I purchased The Golden Compass today as I like to read books before I pass judgement on them. The first page of the book introduces the three books of the trilogy and then there is a note that explains the word “Daemon” which appears incessantly in this novel is to be pronounced as “demon” when reading this book. When you read the book a daemon is explained to be an individuals personal companion that can become any animal or item it wishes to portray and that every human has one. If the human dies the daemon dies as well and that when the humans become adults the daemon loses its power and can only take on one form.

    Maybe I’m looking into things to deep but one of the main characters, Lyra’s uncle, is named “Lord Asriel” if you turn the letters around in the last name it becomes “Lord Israel”.

    In Chapter 2 children are introduced to a procedure called “Trepanning”. Trepanning means to drill holes into a persons head to show the brain and has been used in mystical circles. The movie might be watered down, but after reading only the first couple of chapters I can assure you the book isn’t. Lyra is portrayed as the hero yet in the book she enjoys and promotes getting drunk, smokes and is a bully to weaker children.

    In one storyline it explains how the scholars and masters heat up Poppy’s when they have important meetings as when they inhale it it makes their mind clearer. If I’m not mistaken isn’t opium used to make heroine made from Poppy’s.

    I will be interested to see how they cover these traits in the movies.

    As I said I have only just began to read this book and find it very disturbing. My children will not be seeing this movie or reading the books as there are much better choices of entertainment than this.

  4. reader says:

    Reading the last post, i feel as though there are a few errors that need to be cleared up.

    First and foremost a daemon is a soul, regardless of the way it is pronounced. Anyone who had actually read the book in any depth would have found that out immediately. A daemon can turn into any animal it chooses until the child reaches puberty, when it settles on its ‘true’ form, reflecting the nature of the individual’s soul.

    And yes, you are looking too deeply into Lord Asriel’s name. If you had read the book, you would know that he is a very complicated character that does not come off very well at the end. He is also Lyra’s real father.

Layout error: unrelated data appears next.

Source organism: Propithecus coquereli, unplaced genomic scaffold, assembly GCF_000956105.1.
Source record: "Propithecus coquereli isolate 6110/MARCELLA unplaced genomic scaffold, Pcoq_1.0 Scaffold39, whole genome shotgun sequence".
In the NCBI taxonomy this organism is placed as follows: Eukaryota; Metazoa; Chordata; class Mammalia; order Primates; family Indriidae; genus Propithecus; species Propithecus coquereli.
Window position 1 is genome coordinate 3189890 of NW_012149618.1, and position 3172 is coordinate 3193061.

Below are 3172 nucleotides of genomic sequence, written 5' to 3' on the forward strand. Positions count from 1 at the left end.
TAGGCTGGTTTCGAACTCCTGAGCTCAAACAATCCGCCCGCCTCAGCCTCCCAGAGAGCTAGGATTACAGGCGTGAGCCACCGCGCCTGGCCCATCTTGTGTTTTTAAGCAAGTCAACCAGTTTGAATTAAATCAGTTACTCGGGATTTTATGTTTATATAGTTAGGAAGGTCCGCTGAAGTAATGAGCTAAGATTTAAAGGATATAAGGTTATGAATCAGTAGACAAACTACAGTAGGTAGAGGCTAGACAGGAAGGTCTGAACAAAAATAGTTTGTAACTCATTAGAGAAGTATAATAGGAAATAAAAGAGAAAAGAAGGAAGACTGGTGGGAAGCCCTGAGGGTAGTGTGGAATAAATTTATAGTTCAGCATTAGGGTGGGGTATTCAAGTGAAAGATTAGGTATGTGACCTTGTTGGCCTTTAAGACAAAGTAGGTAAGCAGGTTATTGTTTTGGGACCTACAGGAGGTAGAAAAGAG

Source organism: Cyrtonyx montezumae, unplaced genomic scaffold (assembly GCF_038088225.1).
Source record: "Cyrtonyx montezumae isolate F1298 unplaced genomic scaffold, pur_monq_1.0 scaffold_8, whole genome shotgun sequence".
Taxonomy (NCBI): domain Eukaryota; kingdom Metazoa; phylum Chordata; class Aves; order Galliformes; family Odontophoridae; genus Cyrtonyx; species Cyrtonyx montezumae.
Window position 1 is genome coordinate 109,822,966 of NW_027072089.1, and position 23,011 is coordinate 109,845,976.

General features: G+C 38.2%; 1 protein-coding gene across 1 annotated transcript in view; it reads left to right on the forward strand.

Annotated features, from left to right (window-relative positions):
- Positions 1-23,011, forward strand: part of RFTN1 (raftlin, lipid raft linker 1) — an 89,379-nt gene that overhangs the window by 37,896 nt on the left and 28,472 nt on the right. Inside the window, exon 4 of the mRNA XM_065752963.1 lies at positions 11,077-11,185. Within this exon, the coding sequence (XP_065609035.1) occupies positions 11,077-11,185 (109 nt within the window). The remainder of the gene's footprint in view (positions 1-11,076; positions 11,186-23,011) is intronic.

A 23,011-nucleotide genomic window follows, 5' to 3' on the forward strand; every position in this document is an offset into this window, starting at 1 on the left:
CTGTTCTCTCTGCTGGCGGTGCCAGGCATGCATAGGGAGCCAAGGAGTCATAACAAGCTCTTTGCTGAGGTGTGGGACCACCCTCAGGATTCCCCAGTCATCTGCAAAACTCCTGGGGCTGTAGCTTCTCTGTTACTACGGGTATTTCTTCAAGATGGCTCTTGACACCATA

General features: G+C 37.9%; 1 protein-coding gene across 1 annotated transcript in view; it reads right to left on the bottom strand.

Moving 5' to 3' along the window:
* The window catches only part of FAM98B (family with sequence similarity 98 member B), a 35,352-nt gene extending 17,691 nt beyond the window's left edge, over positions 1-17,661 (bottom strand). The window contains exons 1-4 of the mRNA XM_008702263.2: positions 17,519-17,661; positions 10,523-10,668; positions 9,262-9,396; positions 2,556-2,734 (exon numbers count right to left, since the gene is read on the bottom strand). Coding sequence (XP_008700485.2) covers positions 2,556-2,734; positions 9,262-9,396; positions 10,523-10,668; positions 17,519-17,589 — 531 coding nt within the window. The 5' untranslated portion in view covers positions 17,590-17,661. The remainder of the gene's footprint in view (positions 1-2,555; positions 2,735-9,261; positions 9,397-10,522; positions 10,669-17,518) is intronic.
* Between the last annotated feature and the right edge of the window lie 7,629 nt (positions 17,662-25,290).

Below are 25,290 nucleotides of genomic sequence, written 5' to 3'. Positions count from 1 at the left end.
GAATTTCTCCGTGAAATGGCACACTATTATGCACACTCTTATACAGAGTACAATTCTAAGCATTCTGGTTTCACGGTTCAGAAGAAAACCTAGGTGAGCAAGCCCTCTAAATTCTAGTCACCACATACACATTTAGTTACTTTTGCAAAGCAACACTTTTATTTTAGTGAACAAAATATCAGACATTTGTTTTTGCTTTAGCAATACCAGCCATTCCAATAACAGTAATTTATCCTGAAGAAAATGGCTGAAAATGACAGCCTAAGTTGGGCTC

Trepanning is never introduced as something to be valued; rather it is a reference to the diversity of the planter, and is never endorsed.

    Finally, Lyra may initially smoke, drink, swear and bully in the book, but in her evolution as a character she forsakes all those things. It is also worth mentioning that she takes up such behaviour because of her neglectful upbringing, and her urchin-like actions are never praised implicitly by the author- judging by the tone of the novel, Pullman is actually disgusted by her uncouthness.

    As someone who first read the book when I was 11 (the same age as Lyra), I can attest that the book never made me want to smoke, or drink, or swear, it never made me praise the devil. Rather, it affected my profoundly the way good stories always do. The lesson is not to embrace sin, or to hate the church, it is to question authority and to trust in the purity of your own soul.

    It is a book defending the rights of the individual, and above all the sanctity of the soul. The villains are people who separate children from their souls in an attempt to discover the origin of sin. Nothing could be more sinful, or unholy, than that.

    In the last chapters, Lyra exclaims, “Why do they do these things to children, Pan? Do they hate all children so much, that they want to tear them apart like this? Why do they do it?”

  5. Anonymous says:

    Protective Mum LFB: Your “Lord Israel” comment doesn’t make any sense. The character’s name is Lord Asrael. Which would give you….nothing if you changed the letters. Stop trying to stir up commotion.